Having spent the past few city council meetings hearing from dozens of local firefighters upset over what they feel is a severely understaffed fire department, city leaders in Camas this week learned the costs of increasing staffing levels for the Camas-Washougal Fire Department.
“While there are no federal or state laws that specify minimum staffing levels on engines, there are state (labor and industry) codes that reference minimum levels of staffing to perform certain tasks at an emergency scene,” Swinhart said Monday, at the council’s April 16 work session. “There are provisions in labor contract language that mandates a minimum staffing level of 11 per shift, but it does not address numbers of personnel on each unit.”
The Camas-Washougal Fire Department (CWFD) currently has 48 “front line” responders, and, according to Swinhart, typically operates with two people on an engine with two-person medic units responding to the same fire.
“This usually suffices,” Swinhart told the city councilors and Camas Mayor Scott Higgins Monday evening. “However, if a medic unit is already on another call, the first arriving engine may only have two personnel.”
That was the case on Feb. 14, when CWFD responders took a call for a house fire generated by a home alarm system. Although Swinhart has said the vast majority of alarm-generated calls are false alarms, the Valentine’s Day fire at a Camas residence turned out to be much more dire. When the two-person engine arrived at the scene, the firefighters quickly realized that, not only was the fire real, but a man was trapped in an attached garage and in need of immediate rescue.
Without backup, the two firefighters worked to rescue the man and his pet dogs.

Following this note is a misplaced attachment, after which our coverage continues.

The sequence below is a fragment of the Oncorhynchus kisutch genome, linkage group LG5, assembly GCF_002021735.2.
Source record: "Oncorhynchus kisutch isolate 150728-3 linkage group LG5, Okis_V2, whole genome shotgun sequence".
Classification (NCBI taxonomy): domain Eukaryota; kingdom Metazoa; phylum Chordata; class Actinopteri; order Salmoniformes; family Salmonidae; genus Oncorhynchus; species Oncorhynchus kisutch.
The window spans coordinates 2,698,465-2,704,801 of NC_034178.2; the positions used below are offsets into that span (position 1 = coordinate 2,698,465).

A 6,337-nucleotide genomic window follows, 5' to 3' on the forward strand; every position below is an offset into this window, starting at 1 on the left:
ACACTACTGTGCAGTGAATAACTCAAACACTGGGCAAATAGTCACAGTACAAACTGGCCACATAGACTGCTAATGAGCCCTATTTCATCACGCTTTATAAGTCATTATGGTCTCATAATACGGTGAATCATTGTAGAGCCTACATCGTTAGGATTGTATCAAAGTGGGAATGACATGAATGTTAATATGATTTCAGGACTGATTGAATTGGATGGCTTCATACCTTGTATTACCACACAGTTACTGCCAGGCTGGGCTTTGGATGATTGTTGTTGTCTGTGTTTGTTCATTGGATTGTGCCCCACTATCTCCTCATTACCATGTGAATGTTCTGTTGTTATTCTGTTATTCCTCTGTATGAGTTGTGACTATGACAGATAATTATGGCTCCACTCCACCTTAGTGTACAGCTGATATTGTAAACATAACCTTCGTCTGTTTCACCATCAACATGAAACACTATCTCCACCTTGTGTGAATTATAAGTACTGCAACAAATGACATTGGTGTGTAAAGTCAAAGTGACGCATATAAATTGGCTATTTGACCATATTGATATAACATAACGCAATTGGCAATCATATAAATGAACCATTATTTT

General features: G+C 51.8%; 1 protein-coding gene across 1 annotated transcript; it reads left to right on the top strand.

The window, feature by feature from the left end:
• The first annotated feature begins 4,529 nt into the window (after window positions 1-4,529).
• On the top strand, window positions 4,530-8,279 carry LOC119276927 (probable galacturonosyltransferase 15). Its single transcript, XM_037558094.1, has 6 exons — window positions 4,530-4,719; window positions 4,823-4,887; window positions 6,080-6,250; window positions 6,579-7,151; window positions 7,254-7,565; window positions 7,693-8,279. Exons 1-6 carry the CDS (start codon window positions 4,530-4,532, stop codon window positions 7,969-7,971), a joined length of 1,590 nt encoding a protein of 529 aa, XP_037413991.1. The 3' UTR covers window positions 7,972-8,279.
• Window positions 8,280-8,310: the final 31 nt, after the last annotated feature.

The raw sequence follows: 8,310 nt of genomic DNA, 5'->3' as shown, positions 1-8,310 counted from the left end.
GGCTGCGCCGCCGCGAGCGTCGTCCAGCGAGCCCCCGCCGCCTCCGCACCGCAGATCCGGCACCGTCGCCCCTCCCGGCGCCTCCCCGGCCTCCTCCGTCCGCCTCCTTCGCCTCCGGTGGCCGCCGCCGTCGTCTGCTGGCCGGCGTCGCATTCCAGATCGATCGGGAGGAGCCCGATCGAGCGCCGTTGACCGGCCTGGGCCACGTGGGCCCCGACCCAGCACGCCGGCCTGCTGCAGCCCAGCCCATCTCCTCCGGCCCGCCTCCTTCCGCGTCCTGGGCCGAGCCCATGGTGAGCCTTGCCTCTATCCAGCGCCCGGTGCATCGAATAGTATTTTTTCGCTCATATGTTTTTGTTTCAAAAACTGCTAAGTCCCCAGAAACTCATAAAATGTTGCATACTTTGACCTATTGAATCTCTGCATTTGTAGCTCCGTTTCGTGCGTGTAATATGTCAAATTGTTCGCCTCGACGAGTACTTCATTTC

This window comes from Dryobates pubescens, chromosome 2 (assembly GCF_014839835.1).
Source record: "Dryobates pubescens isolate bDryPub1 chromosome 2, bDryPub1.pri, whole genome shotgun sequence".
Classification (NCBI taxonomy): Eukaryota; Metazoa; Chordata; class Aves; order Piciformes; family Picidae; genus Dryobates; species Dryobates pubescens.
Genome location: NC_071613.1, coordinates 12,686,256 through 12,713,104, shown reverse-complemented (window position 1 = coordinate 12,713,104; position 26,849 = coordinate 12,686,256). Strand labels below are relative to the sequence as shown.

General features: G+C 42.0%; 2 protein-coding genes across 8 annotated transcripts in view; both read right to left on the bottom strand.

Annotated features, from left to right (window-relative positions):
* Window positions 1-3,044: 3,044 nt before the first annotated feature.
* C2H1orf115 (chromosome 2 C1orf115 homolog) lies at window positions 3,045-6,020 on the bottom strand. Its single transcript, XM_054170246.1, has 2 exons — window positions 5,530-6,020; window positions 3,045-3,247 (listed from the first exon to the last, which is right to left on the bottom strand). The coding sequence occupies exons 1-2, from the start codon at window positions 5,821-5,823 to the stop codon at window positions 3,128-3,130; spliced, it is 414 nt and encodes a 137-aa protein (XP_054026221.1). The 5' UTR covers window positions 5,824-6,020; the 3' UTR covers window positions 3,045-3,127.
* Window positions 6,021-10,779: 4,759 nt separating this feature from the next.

About one week after the Valentine’s Day fire, Adam Brice, president of the local firefighters’ union, filed a formal complaint with the Washington Department of Labor and Industries, stating that union leaders feel the local fire department’s low staffing levels have caused an unsafe work environment.
“There is a daily threat to the working firefighters that they will be forced to face hazards and perform in hazardous environments,” Brice stated in the complaint. According to the union president, CWFD firefighters “have not been provided with resources that make it possible to legally enter and extinguish a burning building when the first engine arrives on scene.”
Even worse, he said, “firefighters have not been provided the resources to legally enter a burning building and rescue the citizens that we are here to serve. Our firefighters have been told by the city to act ‘in our best judgement.'”
Dozens of local firefighters and their supporters have since turned out to every Camas City Council meeting to voice their concerns about staffing levels. Most say a minimum of three firefighters on each engine call would help, but that they would really like to see at least four responders on each engine call.
Over the past decade, as Camas has increased its population base and planned major developments in the city’s northern region, the CWFD’s staffing levels have stagnated. At the same time, calls for service are on the increase, with the number of emergency medical service calls coming into the CWFD jumping from 2,693 calls in 2008 to 3,630 calls in 2017 — a 35 percent increase — and fire calls jumping from just under 100 calls in 2008 to more than 140 in 2017.